What is an Anode and why is it important?
Why Do Water Heaters Corrode (Rust)?
Corrosion in water heaters is associated with the passage of minute electrical currents which travel through the metal and the water. Corrosion takes place at the anode which is where the current releases ions to dissolve in the water. Cathodic areas develop at the tank walls where the circuit is completed and provided there is an effective anode working inside the tank, no corrosion can, or will, take place. Once the original anode stops working, the steel tank will react with other incompatible metals such as the copper pipes, brass fittings and the element(s). Once this occurs, the tank wall becomes anodic and corrosion (rust) commences.
How Do Anodes Stop Corrosion?
Anodes are manufactured from a special grade of magnesium and they protect steel by a sacrificial electrochemical action. When a magnesium rod is fitted to a steel tank filled with fresh water, a current will constantly flow through the water between the rod and any exposed steel area on the tank wall. This protective current is produced by the magnesium releasing ions, and this results in the anode corroding instead of the steel tank.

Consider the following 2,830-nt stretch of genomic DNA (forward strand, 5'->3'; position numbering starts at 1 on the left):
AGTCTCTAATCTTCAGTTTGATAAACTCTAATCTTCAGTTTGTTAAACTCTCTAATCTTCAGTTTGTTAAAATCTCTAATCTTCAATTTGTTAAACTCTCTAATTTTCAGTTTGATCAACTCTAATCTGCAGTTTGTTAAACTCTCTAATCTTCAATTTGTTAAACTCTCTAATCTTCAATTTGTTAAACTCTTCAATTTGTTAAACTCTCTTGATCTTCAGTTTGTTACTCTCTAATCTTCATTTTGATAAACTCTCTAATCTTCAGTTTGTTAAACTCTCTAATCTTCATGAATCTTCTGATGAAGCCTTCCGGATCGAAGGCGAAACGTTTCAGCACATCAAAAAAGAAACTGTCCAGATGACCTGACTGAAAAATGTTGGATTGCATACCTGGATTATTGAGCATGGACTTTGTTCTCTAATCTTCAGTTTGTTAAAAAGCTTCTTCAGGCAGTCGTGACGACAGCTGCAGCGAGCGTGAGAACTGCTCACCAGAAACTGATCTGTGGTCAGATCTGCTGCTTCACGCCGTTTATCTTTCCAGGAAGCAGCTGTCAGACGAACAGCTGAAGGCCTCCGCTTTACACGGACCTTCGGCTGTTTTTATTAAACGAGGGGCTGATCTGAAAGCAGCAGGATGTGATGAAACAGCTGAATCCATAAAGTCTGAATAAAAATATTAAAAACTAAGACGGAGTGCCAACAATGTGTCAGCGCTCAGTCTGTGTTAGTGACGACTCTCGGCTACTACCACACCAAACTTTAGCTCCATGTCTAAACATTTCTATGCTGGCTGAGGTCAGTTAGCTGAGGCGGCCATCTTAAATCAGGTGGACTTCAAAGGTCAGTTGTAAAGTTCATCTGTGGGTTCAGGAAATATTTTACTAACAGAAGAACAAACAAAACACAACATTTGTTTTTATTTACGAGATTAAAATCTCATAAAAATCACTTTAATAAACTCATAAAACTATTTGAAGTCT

What About Older Heaters?
The older a heater is, the greater the likelihood of it having little or no remaining active anode thus tank corrosion may have already started. While that corrosion cannot be reversed, it can certainly be arrested by the introduction of a new anode.
Difficult or Restricted Access?
NO PROBLEM! Chiswick Plumbing have Flexi-Link anodes. They allow us to replace anodes where there is insufficient space for a standard anode replacement.